Pacifica, CA

Iglesia Ni Cristo megachurch gets 'stop work' order in Pacifica

Kristen Philipkoski

(Iglesia Ni Cristo church in San Jose, CA)

Following an uproar over pews being moved in and other work being performed at a sited recently purchased by megachurch Iglesia Ni Cristo, City of Pacifica building inspector Earl Jeremiah has issues a "stop work order" at the 650 Cape Breton location in Pacifica, CA.

That means all construction work must stop immediately at former equestrian complex as of March 8 when the order was posted.

Iglesia Ni Cristo, a megachurch established in 1914 in the Philippines with 156 locations, approximately 7,000 congregations and 3 million members around the world purchased the 1.89 acre lot for $3.49 million in December 2020. Cape Breton is a residential cul-de-sac so narrow that two cars can't drive it opposite directions simultaneously—one needs to move over. The land was formerly the home of horse stables and riding lessons.

Neighbors in the area have expressed concern that a church on the site would increase traffic congestion and fire danger, take up all the parking spots, and disrupt the quiet environment the neighborhood currently enjoys. Iglesia Ni Cristo churches typically meet nearly every day of the week.

Workers were recently spotted carrying pews into existing buildings on the property. The activity alarmed neighbors because while the church now owns the land, the Pacifica Planning Commission has not approved the site for church services.

The stop work order refers to state and local building code ordinances, which state: “It shall be unlawful for any person, firm or corporation to erect, construct, alter, extend, repair, move, remove, demolish or occupy any building, structure or equipment regulated by this code, or cause same to be done, without first obtaining a building permit from the building official,” the notice reads. The paperwork includes information on how to apply for a permit.

The handwritten notice reads, “need permit for grading work and work in barn.”

“Any person who shall continue any work in or about the structure after being served with a stop work order shall be subject to penalties as prescribed by law,” the stop work order says.

The church has applied for a temporary use permit “to operate a church within a tent erected beneath an existing covered arena structure for a period not to exceed six months.” The permit claims the increased traffic on Cape Breton, which is a residential cul-de-sac, would be negligible, but nearby residents are skeptical.

At a January 19 Pacifica city planning meeting, many neighbors opposed the permit as well as a future church being built on the property, expressing concerns about traffic congestion, potential fire danger, historical preservation of the land and further disruption to the neighborhood where children bike and play. They also complained that they had not been informed sooner about the sale of the land and its potential use.

The planning committee pushed further discussion of the issue to a February 16 city planning meeting, where they heard more public comments, one of which pointed out that incorrect permits were currently being used in the matter. The committee once again pushed further discussion and any decisions on the to an as-yet determined future date.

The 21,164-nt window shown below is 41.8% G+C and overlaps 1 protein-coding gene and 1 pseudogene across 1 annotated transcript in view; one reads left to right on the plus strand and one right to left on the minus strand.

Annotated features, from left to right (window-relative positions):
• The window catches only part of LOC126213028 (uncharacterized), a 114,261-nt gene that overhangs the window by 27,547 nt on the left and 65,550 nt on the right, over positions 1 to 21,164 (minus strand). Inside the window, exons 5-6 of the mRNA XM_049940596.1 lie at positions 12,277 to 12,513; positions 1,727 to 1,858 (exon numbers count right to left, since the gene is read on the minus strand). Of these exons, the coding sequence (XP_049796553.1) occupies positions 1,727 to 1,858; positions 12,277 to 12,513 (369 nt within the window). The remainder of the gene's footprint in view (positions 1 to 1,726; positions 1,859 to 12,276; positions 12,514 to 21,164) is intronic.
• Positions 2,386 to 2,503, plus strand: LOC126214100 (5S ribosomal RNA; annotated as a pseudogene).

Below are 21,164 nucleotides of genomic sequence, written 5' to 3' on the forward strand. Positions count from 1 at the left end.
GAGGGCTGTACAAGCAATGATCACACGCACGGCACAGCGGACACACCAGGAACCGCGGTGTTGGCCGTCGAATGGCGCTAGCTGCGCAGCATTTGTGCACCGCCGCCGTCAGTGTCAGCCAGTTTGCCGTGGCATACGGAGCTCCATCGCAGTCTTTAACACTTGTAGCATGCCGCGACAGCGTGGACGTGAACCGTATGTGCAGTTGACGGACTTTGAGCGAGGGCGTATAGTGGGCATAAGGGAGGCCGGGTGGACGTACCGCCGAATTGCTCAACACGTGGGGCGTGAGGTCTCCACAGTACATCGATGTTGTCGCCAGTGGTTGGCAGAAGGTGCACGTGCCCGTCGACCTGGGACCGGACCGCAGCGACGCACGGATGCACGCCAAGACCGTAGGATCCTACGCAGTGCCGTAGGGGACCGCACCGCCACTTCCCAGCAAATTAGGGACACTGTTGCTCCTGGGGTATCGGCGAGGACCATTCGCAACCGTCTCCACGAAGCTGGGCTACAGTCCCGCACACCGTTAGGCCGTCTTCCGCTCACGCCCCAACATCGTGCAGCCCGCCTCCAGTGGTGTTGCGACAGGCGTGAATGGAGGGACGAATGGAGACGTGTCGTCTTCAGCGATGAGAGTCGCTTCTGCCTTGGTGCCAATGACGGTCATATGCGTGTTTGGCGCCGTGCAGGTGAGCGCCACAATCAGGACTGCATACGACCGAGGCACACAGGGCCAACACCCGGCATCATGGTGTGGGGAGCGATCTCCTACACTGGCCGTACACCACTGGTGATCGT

At the March 1 city planning meeting, commenters said they've seen workers pouring cement and plumbing work being done at the site. Cars and trucks, including U-Hauls, are driving in and out of the site daily and disturbing the neighborhood, all before temporary use or construction permits are approved.

Next-door has erupted with threads voicing concern about the potential megachurch, bringing up issues ranging from traffic to alleged corruption and criminal activity associated with the church.

They also said guard stations were being built where the stables once stood, and 24-hour guards stand watch over the area.

Next-door has erupted with threads voicing concern about the potential megachurch, bringing up issues ranging from traffic to alleged corruption and criminal activity associated with the church.

One commenter pointed out a harrowing article in Canada’s CBC detailing the story of a Canadian man who had property disputes with an Iglesias Ni Cristo church built next door to his home in the Philippines and was murdered. The article also detailed additional corruption accusations.

‘That last time was really the worst. They were really, really mad that time. They said: 'We're not done.' Two days later, two men arrived on a motorcycle and shot Barry Gammon to death.

Another Nextdoor commenter linked to this Balitang America video in which a former Iglesias Ni Cristo minister in Concord, California broke down in tears saying he’s concerned for his family’s safety after he was expelled from the church for criticizing the lavish lifestyles of some of the church’s ministers while some congregations went without actual church locations.

We will keep you posted as this story develops.

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I'm a veteran writer and editor and founder of Mean Magazine and The Mean Podcast for GenX women. I write about everything from fashion to science and everything in between. I’ve written for Racked, Refinery 29, 7x7, SF Chronicle, Wired, Gizmodo and many others.

Pacifica, CA

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